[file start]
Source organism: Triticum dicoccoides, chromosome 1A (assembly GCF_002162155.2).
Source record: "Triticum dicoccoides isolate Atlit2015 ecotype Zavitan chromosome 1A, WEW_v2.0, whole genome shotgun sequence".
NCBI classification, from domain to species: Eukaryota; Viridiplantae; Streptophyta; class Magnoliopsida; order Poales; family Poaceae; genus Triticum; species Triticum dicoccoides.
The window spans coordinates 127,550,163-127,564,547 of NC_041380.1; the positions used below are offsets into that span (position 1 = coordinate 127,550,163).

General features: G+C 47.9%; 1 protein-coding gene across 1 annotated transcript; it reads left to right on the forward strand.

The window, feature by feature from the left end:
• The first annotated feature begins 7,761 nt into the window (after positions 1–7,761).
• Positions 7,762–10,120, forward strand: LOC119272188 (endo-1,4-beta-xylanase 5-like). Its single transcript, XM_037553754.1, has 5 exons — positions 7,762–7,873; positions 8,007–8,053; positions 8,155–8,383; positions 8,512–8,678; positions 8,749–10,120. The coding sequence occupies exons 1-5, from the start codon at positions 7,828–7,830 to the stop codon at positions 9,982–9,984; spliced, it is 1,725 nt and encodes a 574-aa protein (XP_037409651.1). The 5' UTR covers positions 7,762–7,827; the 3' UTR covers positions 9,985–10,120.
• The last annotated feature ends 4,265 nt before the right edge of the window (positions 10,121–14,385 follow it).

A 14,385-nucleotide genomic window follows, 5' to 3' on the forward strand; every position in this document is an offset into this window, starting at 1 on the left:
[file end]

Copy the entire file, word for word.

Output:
Source organism: Triticum dicoccoides, chromosome 1A (assembly GCF_002162155.2).
Source record: "Triticum dicoccoides isolate Atlit2015 ecotype Zavitan chromosome 1A, WEW_v2.0, whole genome shotgun sequence".
NCBI classification, from domain to species: Eukaryota; Viridiplantae; Streptophyta; class Magnoliopsida; order Poales; family Poaceae; genus Triticum; species Triticum dicoccoides.
The window spans coordinates 127,550,163-127,564,547 of NC_041380.1; the positions used below are offsets into that span (position 1 = coordinate 127,550,163).

General features: G+C 47.9%; 1 protein-coding gene across 1 annotated transcript; it reads left to right on the forward strand.

The window, feature by feature from the left end:
• The first annotated feature begins 7,761 nt into the window (after positions 1–7,761).
• Positions 7,762–10,120, forward strand: LOC119272188 (endo-1,4-beta-xylanase 5-like). Its single transcript, XM_037553754.1, has 5 exons — positions 7,762–7,873; positions 8,007–8,053; positions 8,155–8,383; positions 8,512–8,678; positions 8,749–10,120. The coding sequence occupies exons 1-5, from the start codon at positions 7,828–7,830 to the stop codon at positions 9,982–9,984; spliced, it is 1,725 nt and encodes a 574-aa protein (XP_037409651.1). The 5' UTR covers positions 7,762–7,827; the 3' UTR covers positions 9,985–10,120.
• The last annotated feature ends 4,265 nt before the right edge of the window (positions 10,121–14,385 follow it).

A 14,385-nucleotide genomic window follows, 5' to 3' on the forward strand; every position in this document is an offset into this window, starting at 1 on the left: